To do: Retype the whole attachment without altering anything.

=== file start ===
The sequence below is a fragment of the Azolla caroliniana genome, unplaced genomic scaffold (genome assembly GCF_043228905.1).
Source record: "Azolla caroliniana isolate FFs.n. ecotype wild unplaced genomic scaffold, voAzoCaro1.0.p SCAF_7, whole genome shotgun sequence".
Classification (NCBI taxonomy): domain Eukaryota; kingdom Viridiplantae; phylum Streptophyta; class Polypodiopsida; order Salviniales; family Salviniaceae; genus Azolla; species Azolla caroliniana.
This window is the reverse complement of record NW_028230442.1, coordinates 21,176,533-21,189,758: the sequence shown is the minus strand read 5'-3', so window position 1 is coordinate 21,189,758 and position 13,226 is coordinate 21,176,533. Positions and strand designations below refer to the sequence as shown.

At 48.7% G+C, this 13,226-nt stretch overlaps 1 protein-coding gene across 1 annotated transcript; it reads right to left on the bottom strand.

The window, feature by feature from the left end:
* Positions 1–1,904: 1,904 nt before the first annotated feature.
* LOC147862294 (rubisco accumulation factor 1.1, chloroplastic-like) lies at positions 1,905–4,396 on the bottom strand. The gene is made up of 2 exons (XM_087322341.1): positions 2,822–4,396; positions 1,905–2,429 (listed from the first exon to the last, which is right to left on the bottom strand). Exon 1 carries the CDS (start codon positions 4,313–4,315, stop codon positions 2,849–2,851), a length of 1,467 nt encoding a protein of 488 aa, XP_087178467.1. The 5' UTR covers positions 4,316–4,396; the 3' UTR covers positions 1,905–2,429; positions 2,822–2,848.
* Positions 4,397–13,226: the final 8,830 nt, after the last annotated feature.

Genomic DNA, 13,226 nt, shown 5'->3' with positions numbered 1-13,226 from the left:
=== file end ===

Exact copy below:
The sequence below is a fragment of the Azolla caroliniana genome, unplaced genomic scaffold (genome assembly GCF_043228905.1).
Source record: "Azolla caroliniana isolate FFs.n. ecotype wild unplaced genomic scaffold, voAzoCaro1.0.p SCAF_7, whole genome shotgun sequence".
Classification (NCBI taxonomy): domain Eukaryota; kingdom Viridiplantae; phylum Streptophyta; class Polypodiopsida; order Salviniales; family Salviniaceae; genus Azolla; species Azolla caroliniana.
This window is the reverse complement of record NW_028230442.1, coordinates 21,176,533-21,189,758: the sequence shown is the minus strand read 5'-3', so window position 1 is coordinate 21,189,758 and position 13,226 is coordinate 21,176,533. Positions and strand designations below refer to the sequence as shown.

At 48.7% G+C, this 13,226-nt stretch overlaps 1 protein-coding gene across 1 annotated transcript; it reads right to left on the bottom strand.

The window, feature by feature from the left end:
* Positions 1–1,904: 1,904 nt before the first annotated feature.
* LOC147862294 (rubisco accumulation factor 1.1, chloroplastic-like) lies at positions 1,905–4,396 on the bottom strand. The gene is made up of 2 exons (XM_087322341.1): positions 2,822–4,396; positions 1,905–2,429 (listed from the first exon to the last, which is right to left on the bottom strand). Exon 1 carries the CDS (start codon positions 4,313–4,315, stop codon positions 2,849–2,851), a length of 1,467 nt encoding a protein of 488 aa, XP_087178467.1. The 5' UTR covers positions 4,316–4,396; the 3' UTR covers positions 1,905–2,429; positions 2,822–2,848.
* Positions 4,397–13,226: the final 8,830 nt, after the last annotated feature.

Genomic DNA, 13,226 nt, shown 5'->3' with positions numbered 1-13,226 from the left: